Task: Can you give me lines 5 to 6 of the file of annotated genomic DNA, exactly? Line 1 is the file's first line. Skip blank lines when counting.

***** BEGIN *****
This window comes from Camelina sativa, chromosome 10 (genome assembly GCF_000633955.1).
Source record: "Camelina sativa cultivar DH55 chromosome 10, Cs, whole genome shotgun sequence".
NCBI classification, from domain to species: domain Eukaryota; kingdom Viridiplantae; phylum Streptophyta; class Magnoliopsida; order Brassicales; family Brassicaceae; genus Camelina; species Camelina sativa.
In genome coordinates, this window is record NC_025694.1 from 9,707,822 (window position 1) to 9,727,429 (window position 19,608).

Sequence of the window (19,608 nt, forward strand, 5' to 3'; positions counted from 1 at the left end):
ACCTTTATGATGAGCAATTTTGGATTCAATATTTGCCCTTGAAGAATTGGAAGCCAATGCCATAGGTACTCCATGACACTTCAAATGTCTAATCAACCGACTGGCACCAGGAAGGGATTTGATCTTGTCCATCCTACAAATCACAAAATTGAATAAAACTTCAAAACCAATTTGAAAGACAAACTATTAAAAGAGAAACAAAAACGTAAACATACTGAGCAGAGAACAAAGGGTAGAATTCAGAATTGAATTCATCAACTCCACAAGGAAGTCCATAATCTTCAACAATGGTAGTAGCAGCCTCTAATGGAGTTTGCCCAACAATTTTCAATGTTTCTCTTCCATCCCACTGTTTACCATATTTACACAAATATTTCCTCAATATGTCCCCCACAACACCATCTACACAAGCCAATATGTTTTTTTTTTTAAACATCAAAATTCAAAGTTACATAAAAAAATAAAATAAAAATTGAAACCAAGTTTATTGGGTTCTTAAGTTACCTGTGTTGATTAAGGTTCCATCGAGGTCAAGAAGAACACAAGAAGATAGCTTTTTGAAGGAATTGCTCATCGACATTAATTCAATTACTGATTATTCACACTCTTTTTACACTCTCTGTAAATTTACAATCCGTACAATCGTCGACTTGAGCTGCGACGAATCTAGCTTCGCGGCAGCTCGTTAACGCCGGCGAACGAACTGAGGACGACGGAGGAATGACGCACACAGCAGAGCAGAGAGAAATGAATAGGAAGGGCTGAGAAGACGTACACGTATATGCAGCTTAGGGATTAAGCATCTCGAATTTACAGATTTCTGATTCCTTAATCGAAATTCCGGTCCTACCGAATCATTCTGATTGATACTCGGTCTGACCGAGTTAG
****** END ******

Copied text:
Sequence of the window (19,608 nt, forward strand, 5' to 3'; positions counted from 1 at the left end):
ACCTTTATGATGAGCAATTTTGGATTCAATATTTGCCCTTGAAGAATTGGAAGCCAATGCCATAGGTACTCCATGACACTTCAAATGTCTAATCAACCGACTGGCACCAGGAAGGGATTTGATCTTGTCCATCCTACAAATCACAAAATTGAATAAAACTTCAAAACCAATTTGAAAGACAAACTATTAAAAGAGAAACAAAAACGTAAACATACTGAGCAGAGAACAAAGGGTAGAATTCAGAATTGAATTCATCAACTCCACAAGGAAGTCCATAATCTTCAACAATGGTAGTAGCAGCCTCTAATGGAGTTTGCCCAACAATTTTCAATGTTTCTCTTCCATCCCACTGTTTACCATATTTACACAAATATTTCCTCAATATGTCCCCCACAACACCATCTACACAAGCCAATATGTTTTTTTTTTTAAACATCAAAATTCAAAGTTACATAAAAAAATAAAATAAAAATTGAAACCAAGTTTATTGGGTTCTTAAGTTACCTGTGTTGATTAAGGTTCCATCGAGGTCAAGAAGAACACAAGAAGATAGCTTTTTGAAGGAATTGCTCATCGACATTAATTCAATTACTGATTATTCACACTCTTTTTACACTCTCTGTAAATTTACAATCCGTACAATCGTCGACTTGAGCTGCGACGAATCTAGCTTCGCGGCAGCTCGTTAACGCCGGCGAACGAACTGAGGACGACGGAGGAATGACGCACACAGCAGAGCAGAGAGAAATGAATAGGAAGGGCTGAGAAGACGTACACGTATATGCAGCTTAGGGATTAAGCATCTCGAATTTACAGATTTCTGATTCCTTAATCGAAATTCCGGTCCTACCGAATCATTCTGATTGATACTCGGTCTGACCGAGTTAG